Surely, something a Hwa-rang would appreciate.


Colin Wee
Chung Sah Nim (Principal)
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3 Oct 2011

The JDK Sparring Program

One of the few things I wanted to accomplish for the Joong Do Kwan was to introduce a sparring 'program' in which students, especially beginners, would learn sparring skills and would steadily improve in their abilities. Last week, we had a few friends visit our kwan, and we took the opportunity to look at the beginner to intermediate stages of our program.

The main problem when it comes to sparring? Sparring should only be part of your entire bag of exercises. Everyone however equates great sparring skills with great martial art ability - and this is a mindset that many instructors try to dispel.

Basic Skills Start Way Before You Spar
Lots of good sparring skills can be introduced way before opponents go head to head. During warmups, students can be prompted to raise their hands above their jawline, and to tuck their chins down into their shoulders. If you get your students to do side skips you can also make sure they're moving on the balls of their feet rather than on their heels. See Warmup Drills to Increase Coverage for Sparring

Non-Contact Drills
We have this multiple person non contact sparring drill where we get one person against two opponents. The 'defender' in the middle has to try and align both of his opponents and use one of them as a shield. After some time he drops the shield and goes to the other person. The rules of the game doesn't allow opponents to grab, so this allows the 'game' to proceed fairly fluidly. This exercise helps students increase awareness, increases cardiovascular fitness, and helps introduce some really good tactics to use in a multiple person scenario. See Taekwondo Non-contact Sparring Training, Multiple Person Drills

Moving Around
Beginners start their sparring training just moving around each other in a circular fashion. They back themselves into a circumference of the circle around each other. Every four seconds they are told to switch and change direction. Hands are held up defensively, breath is managed, and footwork needs to be light.

Calibrating Power
Beginners not only land kicks or strikes on to kick shields and striking mitts - they MUST land and practice strikes on an opponent's body. This is the way in which they are taught to moderate their strikes and control how hard to launch a kick and how to appropriately target an opponent's body. Their opponent should accept strikes comfortably and should communicate whether they need to be struck harder or softer.

Basic Coverage
I think that going up and down the line doing kicks and blocks is great to make sure everyone is getting basic movements correct. But trying to resolve 'the block' as a technique and the speed at which an opponent comes at you is very difficult. So what we do is to repeatedly fold for blocks, swinging the arms together and using that fold as a basic skill for providing coverage.We then use this move - bringing the elbows together against strikes and covering the body to ensure that there is enough speed to deal with an attack. Beginners are paired up with intermediate or above students. They are instructed to only block, and opponents are told to attack with large looping techniques that are easily seen. Students need to continue Moving Around properly.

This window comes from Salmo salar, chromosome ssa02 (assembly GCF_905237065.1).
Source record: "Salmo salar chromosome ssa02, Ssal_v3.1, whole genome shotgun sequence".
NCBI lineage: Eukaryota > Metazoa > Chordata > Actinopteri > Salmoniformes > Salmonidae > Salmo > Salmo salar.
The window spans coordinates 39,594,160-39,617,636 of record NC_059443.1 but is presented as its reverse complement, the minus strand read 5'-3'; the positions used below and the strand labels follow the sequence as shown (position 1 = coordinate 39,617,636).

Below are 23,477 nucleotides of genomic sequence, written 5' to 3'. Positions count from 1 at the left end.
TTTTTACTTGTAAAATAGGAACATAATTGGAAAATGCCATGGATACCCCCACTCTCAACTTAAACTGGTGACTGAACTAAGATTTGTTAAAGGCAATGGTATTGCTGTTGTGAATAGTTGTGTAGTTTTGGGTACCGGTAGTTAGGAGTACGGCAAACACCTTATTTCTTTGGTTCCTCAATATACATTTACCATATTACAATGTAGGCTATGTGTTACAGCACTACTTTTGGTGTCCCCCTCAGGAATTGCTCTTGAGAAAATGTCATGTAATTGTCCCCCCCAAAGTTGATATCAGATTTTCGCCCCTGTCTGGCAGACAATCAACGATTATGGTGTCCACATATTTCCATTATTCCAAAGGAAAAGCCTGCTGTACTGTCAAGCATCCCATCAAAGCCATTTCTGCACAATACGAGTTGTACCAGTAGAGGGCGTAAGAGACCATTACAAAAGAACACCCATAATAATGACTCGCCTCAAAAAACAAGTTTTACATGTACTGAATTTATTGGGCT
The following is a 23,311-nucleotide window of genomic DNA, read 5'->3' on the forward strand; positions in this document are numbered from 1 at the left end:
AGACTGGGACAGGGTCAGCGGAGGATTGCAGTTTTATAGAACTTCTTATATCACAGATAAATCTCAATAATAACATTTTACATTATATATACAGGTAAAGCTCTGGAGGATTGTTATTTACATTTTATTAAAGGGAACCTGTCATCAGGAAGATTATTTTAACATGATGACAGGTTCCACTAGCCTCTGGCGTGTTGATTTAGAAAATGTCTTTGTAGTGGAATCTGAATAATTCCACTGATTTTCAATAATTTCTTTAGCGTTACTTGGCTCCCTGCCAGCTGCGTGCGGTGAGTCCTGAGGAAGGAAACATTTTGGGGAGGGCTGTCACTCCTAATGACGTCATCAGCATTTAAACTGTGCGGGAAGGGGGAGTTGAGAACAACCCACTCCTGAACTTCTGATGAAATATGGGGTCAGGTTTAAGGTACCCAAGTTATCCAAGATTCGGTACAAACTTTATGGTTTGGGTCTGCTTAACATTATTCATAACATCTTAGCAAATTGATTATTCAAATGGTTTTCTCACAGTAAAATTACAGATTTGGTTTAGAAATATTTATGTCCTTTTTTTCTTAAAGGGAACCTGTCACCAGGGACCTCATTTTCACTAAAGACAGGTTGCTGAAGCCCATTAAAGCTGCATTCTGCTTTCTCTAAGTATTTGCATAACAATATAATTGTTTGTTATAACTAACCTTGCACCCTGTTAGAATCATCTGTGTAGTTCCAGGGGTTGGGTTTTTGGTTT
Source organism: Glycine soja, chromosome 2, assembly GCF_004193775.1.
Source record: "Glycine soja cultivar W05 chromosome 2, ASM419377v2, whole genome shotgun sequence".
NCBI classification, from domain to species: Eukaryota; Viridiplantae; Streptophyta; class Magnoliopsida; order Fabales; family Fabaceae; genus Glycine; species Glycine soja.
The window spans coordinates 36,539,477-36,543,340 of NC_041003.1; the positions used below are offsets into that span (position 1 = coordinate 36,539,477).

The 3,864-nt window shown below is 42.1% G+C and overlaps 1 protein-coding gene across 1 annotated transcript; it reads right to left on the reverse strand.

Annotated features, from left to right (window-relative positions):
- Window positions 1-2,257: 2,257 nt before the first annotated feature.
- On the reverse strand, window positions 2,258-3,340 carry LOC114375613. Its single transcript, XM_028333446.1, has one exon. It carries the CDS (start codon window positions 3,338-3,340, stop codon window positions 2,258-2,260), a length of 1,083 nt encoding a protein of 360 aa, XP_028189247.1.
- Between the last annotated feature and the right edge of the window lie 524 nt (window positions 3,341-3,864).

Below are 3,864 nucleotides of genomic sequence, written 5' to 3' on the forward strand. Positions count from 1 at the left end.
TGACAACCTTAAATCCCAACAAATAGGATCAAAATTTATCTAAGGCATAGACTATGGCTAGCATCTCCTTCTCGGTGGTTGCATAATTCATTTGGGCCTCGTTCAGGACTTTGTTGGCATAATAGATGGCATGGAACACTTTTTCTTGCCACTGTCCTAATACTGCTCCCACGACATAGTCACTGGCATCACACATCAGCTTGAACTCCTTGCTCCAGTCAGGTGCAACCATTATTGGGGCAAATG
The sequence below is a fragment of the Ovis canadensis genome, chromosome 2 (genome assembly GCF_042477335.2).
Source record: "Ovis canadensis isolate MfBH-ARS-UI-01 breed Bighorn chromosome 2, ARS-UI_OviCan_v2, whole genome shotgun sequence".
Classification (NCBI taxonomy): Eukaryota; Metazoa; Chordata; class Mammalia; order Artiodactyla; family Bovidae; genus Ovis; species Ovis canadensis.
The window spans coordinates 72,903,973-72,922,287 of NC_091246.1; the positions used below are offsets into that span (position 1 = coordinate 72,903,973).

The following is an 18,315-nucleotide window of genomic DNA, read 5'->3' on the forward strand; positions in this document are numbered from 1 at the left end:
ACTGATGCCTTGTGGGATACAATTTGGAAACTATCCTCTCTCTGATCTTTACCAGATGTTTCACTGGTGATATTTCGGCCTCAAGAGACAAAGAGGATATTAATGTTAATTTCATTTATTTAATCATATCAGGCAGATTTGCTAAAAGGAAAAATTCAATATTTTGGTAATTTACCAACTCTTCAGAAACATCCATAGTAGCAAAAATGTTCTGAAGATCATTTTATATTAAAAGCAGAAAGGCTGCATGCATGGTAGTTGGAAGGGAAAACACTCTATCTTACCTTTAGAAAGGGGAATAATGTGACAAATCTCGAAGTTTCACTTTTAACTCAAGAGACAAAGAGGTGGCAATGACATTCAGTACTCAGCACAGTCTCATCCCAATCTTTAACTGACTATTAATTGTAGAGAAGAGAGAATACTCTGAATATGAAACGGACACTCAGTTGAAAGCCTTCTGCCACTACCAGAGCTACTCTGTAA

Basic Coverage is tested using attacks that are less telegraphed. Once the student can continue Moving Around smoothly, breathing naturally, and able to recognise attacks, it is time to up the ante.

Distancing and Attacking
Beginners are now allowed to use one or two techniques (typically a lunge punch and a front kick) to attack their opponent. The opponent should be an intermediate belt and above and is told to cover and block only. Beginners learn to move around, target, and place strikes on opponent's body in a dynamic environment.

Applying New Techniques
The beginner and intermediate practitioner has a lot to learn and needs to improve the speed at which he is processing things around himself. One tool in which can be used to help the beginner is the use of the 'Sparring Bingo' game. The student is presented with 9 techniques and whilst sparring needs to cross out techniques used. This lightens the mental burden the student has, and yet allows them to try different techniques against an non-compliant opponent.

Colin Wee
Chung Sah Nim (Principal)
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Taekwondo History

GM Choi Hong Hi was requested in 1952 to train the entire army in the martial arts. In 1955, 'Taekwondo' was accepted as the name to unify the kwans in Korea.

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Colin Wee
Chung Sah Nim (Principal), Joong Do Kwan Tae Kwon Do
School of the Middle Way - the point between old Okinawan predecessors and modern Korean innovations. Started as HRGB April 2000, reborn as JDK Sept 2011.
Traditional Taekwondo Techniques, Patterns, and Applications at the Traditional Taekwondo Blog. [Subscribe using email or RSS feeds] [Tkd Sitemap]. Colin is a martial art instructor with 28 years of experience across three continents. Colin leads a small Traditional Taekwondo group for adults in Perth, Western Australia. Connect with Colin on Traditional Taekwondo FB page. And help us rank on Google by clicking the '+1' icon, why don't you?